On June 22, 2023, a federal court in New York (“Court”) issued sanctions against two lawyers and a law firm for submitting “non-existent judicial opinions with fake quotes and citations created by the [generative] artificial intelligence tool ChatGPT.” The lawyers and their firm were jointly fined $5,000 and ordered to mail individual letters to each judge wrongly identified as the author of the non-existent opinions. While the sanctions order has been publicized as a cautionary tale against premature reliance on artificial intelligence (AI) tools, a closer read shows that sanctions were not directed at faulty use of new technology but rather at disregard for well-established principles of professional conduct inherent to the Rule of Law.
Two of the opening sentences of the Court’s opinion capture its essence: “Technological advances are commonplace and there is nothing inherently improper about using a reliable artificial intelligence tool for assistance. But existing rules impose a gatekeeping role on attorneys to ensure the accuracy of their filings.”
While acknowledging that the submission of fake, AI-generated opinions is unprecedented, the Court identified the essential harm committed by the sanctioned lawyers as “abuse of the adversary system” that flowed from the submission of fake opinions. Essentially, the Court sanctioned the involved lawyers and their firm for “abandon[ing] their responsibilities when they submitted non-existent judicial opinions with fake quotes and citations” created by ChatGPT, and, equally for continuing “to stand by the fake opinions after judicial orders called their existence into question.”
Emphasizing long-standing and well-tested principles of the Rule of Law, the decision is an invitation for lawyers to use reliable new technologies—while keeping in mind their professional obligations to safeguard the adversary legal system and honor and uphold principles of the Rule of Law. This article breaks down the Court’s opinion and offers a summary of some of the key principles of the Rule of Law that it invokes.
The Long Road from Reliance on ChatGPT to Rule 11 Sanctions
In February 2022, Steven Schwartz of the Levidow Firm filed suit in the Supreme Court of the State of New York on behalf of a personal injury claimant. This case was removed to the United States District Court for the Southern District of New York. Since Schwartz was not admitted to practice in that district, another attorney from the same firm, Peter LoDuca, filed notice of appearance in the case. Schwartz continued to perform all the substantive legal work for the federal case, with LoDuca merely signing and filing documents authored by Schwartz.
In the course of litigation, Schwartz prepared and LoDuca signed and filed a response to the defendant’s motion to dismiss. This responsive filing, a so-called “Affirmation in Opposition,” was wrongly filed in accordance with New York state and not federal court requirements.  It cited and quoted from purported judicial decisions that were said to be published in the Federal Reporter, the Federal Supplement Reporter, and Westlaw. Although LoDuca signed and filed the affirmation, he made no effort to verify the form of the filing or any case law cited therein.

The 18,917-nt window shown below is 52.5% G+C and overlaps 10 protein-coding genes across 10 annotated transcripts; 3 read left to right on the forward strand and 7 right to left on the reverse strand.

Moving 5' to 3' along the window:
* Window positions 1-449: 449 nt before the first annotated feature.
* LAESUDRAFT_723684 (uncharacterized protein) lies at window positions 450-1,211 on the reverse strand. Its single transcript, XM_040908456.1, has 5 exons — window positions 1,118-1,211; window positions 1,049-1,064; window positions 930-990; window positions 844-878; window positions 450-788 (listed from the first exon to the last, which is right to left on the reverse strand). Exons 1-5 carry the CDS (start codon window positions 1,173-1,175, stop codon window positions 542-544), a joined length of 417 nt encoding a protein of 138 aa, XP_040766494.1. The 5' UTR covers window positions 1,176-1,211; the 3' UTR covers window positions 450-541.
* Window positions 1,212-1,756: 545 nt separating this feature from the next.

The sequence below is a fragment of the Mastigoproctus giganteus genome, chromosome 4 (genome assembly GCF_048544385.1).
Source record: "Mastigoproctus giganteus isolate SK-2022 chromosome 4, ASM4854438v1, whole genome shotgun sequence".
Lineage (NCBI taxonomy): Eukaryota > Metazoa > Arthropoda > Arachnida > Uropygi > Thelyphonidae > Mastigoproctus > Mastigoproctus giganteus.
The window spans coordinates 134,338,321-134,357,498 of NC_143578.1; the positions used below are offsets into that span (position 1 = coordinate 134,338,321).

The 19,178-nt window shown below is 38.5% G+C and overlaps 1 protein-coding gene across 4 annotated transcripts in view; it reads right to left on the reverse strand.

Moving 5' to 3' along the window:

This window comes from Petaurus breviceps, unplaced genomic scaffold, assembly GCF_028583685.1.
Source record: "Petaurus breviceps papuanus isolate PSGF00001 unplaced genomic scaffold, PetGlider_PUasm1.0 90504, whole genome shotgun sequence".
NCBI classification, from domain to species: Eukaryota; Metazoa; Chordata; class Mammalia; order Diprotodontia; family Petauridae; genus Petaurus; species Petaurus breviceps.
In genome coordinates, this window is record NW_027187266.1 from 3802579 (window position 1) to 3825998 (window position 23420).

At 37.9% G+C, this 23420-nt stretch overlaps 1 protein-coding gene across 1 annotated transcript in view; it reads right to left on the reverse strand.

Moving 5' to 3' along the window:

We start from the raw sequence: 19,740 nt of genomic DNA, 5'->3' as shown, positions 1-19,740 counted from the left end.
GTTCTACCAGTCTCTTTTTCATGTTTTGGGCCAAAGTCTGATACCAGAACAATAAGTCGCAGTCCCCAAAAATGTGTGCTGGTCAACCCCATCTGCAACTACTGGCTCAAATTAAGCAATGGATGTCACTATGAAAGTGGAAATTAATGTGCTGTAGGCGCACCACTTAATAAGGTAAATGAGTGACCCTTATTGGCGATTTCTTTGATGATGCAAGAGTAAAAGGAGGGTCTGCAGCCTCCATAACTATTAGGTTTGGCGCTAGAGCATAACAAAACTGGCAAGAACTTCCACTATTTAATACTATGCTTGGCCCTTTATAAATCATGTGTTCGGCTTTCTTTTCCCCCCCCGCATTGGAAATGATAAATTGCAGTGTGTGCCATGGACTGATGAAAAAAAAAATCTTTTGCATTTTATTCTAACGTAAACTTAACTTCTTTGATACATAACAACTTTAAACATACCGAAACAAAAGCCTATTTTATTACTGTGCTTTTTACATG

Two weeks later, on March 15, 2023, the defendant filed a response, “impliedly assert[ing]” that cases cited in the plaintiff’s affirmation did not exist and stating that the few cases which the defendant was able to locate did not stand for the propositions for which they were cited. The Court conducted its own search for the cited materials but was unable to locate multiple authorities cited. Neither LoDuca, Schwartz, nor the firm they worked for sought to withdraw the filing or provide any explanation.
In April 2023, the Court ordered plaintiffs to file an affidavit that annexed copies of the cited decisions that raised concerns. Eventually, LoDuca filed an affidavit authored by Schwartz that annexed ChatGPT-generated excerpts of all but one of the fake opinions, which was described as an unpublished opinion. The affidavit was vague about the source of the excerpted materials, stating that the purported opinions represented only what was made available by online database, without identifying any “online database” by name or admitting reliance on ChatGPT.
The Court’s review found that while the fake opinions had some traits that were superficially consistent with actual judicial decisions, (e.g., citing to plausible panels of federal judges, credible docket numbers, and purported citations to case law), blatant stylistic and reasoning flaws on the face of the excerpts made it clear that they could not have issued from a US appeals court. One fake opinion, for example, started off discussing wrongful death claims related to the death of “George Scaria Varghese” only to abruptly shift to discussing claims of “Anish Varghese” who was denied boarding on a flight. The excerpts additionally conflated facts and jurisdictions, contained erroneous citations, and advanced procedural history “border[ing] on nonsensical.”